Like the founders of many an Internet company in the late 1990s, executives at the Holmdel, N.J., upstart--which has widely marketed its low-cost voice over Internet Protocol (VoIP) service--seem to believe that profits can wait.
"We are pursuing growth, rather than profitability, in the near term to capitalize on the current expansion of the broadband and VoIP markets and enhance the future value of our company," Vonage said in a filing Tuesday with the Securities and Exchange Commission that lays the groundwork for an initial public offering.
But now that the 5-year-old company has filed for an IPO that could raise $250 million, that "invest now to make money later" strategy is going to be harder and harder to justify.
In fact, Vonage'sinto a company that's captured lots of attention among the technorati without turning that interest into profits. In the first nine months of 2005, Vonage lost $189.6 million against $170 million in sales. It cost the company $213 in marketing dollars to acquire every customer--up from $137 per subscriber the year before. That means, based on Vonage's most popular, $24.99 monthly residential subcription, it would take roughly nine months to break even on marketing costs for each new subscriber.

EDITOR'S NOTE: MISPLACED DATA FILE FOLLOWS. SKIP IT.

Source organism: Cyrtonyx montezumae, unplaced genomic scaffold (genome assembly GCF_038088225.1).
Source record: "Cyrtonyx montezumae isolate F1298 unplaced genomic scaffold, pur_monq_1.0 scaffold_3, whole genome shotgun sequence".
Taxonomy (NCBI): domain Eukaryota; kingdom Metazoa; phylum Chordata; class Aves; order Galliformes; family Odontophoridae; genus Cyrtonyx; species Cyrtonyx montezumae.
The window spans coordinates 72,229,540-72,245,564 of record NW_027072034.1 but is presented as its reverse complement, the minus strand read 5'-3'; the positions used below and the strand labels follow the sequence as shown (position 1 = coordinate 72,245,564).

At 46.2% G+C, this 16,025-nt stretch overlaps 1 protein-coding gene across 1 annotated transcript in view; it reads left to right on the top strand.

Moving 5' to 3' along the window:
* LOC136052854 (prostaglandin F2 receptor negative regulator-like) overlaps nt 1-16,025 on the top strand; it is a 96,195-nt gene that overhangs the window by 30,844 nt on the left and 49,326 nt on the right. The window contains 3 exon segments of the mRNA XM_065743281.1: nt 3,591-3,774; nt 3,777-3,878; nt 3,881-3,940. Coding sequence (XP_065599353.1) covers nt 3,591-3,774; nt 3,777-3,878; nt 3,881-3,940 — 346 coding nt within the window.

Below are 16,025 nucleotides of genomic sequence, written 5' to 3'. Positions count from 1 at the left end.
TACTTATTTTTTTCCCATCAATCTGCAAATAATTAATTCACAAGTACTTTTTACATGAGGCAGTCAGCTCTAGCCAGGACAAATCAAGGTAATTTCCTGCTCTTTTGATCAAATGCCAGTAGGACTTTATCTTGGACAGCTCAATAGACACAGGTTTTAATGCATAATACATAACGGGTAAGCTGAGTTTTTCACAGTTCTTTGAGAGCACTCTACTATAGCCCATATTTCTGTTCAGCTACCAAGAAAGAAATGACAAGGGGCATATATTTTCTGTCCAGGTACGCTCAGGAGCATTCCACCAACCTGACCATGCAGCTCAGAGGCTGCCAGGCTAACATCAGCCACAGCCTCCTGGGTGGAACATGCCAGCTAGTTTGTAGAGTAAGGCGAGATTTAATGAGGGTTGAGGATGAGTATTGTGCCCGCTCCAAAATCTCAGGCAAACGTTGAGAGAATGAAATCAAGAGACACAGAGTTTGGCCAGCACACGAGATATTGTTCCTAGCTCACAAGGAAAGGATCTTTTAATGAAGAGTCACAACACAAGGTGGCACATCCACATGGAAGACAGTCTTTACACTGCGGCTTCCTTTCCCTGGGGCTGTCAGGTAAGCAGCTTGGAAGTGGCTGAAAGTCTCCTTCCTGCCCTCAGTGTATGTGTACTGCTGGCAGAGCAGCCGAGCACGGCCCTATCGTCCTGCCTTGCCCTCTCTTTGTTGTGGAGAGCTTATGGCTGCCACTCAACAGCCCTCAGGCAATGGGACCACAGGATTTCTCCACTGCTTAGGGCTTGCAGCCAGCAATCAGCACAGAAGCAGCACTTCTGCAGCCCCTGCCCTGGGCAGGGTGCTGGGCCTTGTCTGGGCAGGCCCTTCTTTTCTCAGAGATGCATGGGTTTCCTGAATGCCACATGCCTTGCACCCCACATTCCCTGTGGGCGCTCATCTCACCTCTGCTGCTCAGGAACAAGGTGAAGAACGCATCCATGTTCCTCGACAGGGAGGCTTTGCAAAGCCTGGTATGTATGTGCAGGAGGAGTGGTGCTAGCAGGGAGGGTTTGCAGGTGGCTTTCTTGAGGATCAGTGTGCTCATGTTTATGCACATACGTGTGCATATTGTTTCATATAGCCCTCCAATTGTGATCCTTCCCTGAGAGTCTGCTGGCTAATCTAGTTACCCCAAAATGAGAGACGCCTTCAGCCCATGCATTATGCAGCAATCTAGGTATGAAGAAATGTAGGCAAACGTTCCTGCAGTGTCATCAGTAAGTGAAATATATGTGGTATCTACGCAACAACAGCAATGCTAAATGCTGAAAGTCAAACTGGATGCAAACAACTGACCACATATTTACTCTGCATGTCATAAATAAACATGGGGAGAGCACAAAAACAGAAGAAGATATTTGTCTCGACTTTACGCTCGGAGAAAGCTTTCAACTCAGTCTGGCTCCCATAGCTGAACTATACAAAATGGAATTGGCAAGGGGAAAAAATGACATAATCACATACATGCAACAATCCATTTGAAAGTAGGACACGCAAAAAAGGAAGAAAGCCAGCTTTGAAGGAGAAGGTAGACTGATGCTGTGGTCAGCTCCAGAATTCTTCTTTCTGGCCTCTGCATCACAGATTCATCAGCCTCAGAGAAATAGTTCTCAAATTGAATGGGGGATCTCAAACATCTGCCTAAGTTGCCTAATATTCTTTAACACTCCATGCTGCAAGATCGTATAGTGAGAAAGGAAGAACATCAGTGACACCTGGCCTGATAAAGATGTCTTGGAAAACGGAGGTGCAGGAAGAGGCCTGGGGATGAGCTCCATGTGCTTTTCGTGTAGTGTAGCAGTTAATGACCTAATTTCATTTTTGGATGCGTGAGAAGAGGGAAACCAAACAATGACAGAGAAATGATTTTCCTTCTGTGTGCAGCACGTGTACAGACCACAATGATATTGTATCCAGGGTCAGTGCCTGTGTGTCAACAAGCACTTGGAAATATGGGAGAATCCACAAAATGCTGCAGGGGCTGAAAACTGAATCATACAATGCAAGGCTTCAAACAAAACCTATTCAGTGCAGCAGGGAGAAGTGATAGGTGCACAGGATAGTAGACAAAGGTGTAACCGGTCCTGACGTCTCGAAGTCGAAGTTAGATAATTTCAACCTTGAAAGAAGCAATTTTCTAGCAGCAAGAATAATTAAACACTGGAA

It gets worse. The average revenue from the company's various pricing packages has dropped to $26.63 per subscriber--from $30.99 a year ago. Vonage officials would not comment for this article.
While Vonage has increased sales at a respectable clip--from $18.7 million in 2003 to $174 million for the first nine months of 2005--its losses have also mounted. The company has lost about $310 million since it started selling its service to consumers back in 2003. Vonage readily acknowledges that its losses, largely due to marketing costs, have increased every quarter and will likely continue for the foreseeable future.
Of course, no one denies that Vonage is targeting a potentially hot market. Forrester Research expects 14 percent to 15 percent of all households in the United States to switch to a VoIP phone service as their primary phone service by 2010. Today, the firm estimates that 4 million of the 107 million households in the U.S. currently subscribe to VoIP.
That's a big target for a small company like Vonage, which has rapidly been signing up new customers. The company more than tripled its subscribers in 2005, and as of Wednesday, it said, its VoIP service had more than 1.4 million subscribers.
But Vonage isn't the only company chasing the VoIP dream. Cable operators have, which also include television programming and high-speed Internet access. And they've already seen huge success. Time Warner Cable reported 1.1 million subscribers at the end of 2005. Cablevision brought its total to roughly 600,000 in the first nine months of last year.
And cable isn't the only competition for Vonage to worry about. In addition, companies such as Yahoo and Skype have entered the market with free PC-to-PC calling. For a fee, they also allow PC-to-regular phone calling. And , Google Talk.and are also offering IP telephony services to replace traditional phone service with products that are very similar to Vonage's service. Wireless operators also plan to enter the VoIP market with dual-mode phones that support 3G and voice over Wi-Fi. Sprint Nextel has already to get this underway.